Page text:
HomeAway.com Inc., the vacation-rental website, has selected banks to manage an initial public offering this year of as much as $300 million, three people with knowledge of the plans said.
The banks include Morgan Stanley, Deutsche Bank AG, JPMorgan Chase & Co. and Goldman Sachs Group Inc., said the people, who declined to be named because the talks are private. The share sale is likely to happen by June, two of the people said.
Founded in 2005, HomeAway has gained users and expanded internationally even as vacation-rental rivals such as Airbnb Inc. have emerged. HomeAway is one of many U.S. Internet companies planning to go public, joining online-radio provider Pandora Media Inc., social-networking site LinkedIn Corp. and Web-calling service Skype Technologies SA.
Eileen Buesing, a spokeswoman for Austin, Texas-based HomeAway, declined to comment. Pen Pendleton, a spokesman for Morgan Stanley, declined to comment, as did JPMorgan spokeswoman Tasha Pelio and Goldman Sachs’s Andrea Rachman. Scott Helfman, a spokesman for Deutsche Bank, wasn’t reached for a comment.
HomeAway has raised about $500 million in private capital from Austin Ventures, also based in Austin, and Redpoint Ventures in Menlo Park, California, which first invested in HomeAway in 2005. Redpoint, along with Palo Alto, California-based Technology Crossover Ventures and Institutional Venture Partners, invested $250 million in 2008.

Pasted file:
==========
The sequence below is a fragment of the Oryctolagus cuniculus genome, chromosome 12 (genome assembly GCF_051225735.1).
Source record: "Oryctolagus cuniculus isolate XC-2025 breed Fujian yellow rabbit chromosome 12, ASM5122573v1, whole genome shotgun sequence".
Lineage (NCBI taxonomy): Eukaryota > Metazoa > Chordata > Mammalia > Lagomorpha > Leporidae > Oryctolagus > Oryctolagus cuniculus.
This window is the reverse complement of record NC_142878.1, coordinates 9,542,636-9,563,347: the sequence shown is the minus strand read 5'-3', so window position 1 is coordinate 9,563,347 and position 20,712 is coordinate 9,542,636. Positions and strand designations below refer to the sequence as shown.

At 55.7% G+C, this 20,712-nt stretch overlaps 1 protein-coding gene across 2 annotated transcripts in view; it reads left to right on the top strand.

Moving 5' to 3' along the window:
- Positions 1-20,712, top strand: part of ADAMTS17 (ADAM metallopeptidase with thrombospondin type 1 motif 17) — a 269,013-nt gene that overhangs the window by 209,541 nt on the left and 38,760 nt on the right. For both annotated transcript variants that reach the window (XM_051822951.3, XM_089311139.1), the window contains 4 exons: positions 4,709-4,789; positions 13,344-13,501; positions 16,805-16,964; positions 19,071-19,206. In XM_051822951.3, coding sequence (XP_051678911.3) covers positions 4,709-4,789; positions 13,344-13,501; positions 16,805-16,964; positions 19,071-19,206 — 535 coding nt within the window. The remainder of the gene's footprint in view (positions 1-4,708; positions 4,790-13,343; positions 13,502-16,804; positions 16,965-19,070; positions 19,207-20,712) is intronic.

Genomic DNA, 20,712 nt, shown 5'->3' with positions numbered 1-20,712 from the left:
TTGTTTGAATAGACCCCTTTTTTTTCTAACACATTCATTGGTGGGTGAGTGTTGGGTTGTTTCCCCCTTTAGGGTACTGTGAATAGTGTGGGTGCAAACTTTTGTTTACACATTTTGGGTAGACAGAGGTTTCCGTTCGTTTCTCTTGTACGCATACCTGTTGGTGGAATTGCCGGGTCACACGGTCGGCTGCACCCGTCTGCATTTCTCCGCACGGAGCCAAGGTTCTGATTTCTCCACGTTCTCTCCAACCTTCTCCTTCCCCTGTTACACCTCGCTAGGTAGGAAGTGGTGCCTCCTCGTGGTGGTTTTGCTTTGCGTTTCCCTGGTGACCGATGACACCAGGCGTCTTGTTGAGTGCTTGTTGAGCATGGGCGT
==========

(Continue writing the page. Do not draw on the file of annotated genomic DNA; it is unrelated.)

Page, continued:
HomeAway has more than 540,000 rental listings in 120 countries, according to its website. Homeowners pay an annual fee of about $300 to list, and the site is free for renters. In addition to HomeAway.com, the company runs Vacation Rentals by Owner, or VRBO.com, and VacationRentals.com.
Last year, HomeAway bought Escapia Inc. and Instant Software Inc., providers of software for vacation rentals, which together represent almost 1,700 property-management customers, HomeAway said in October.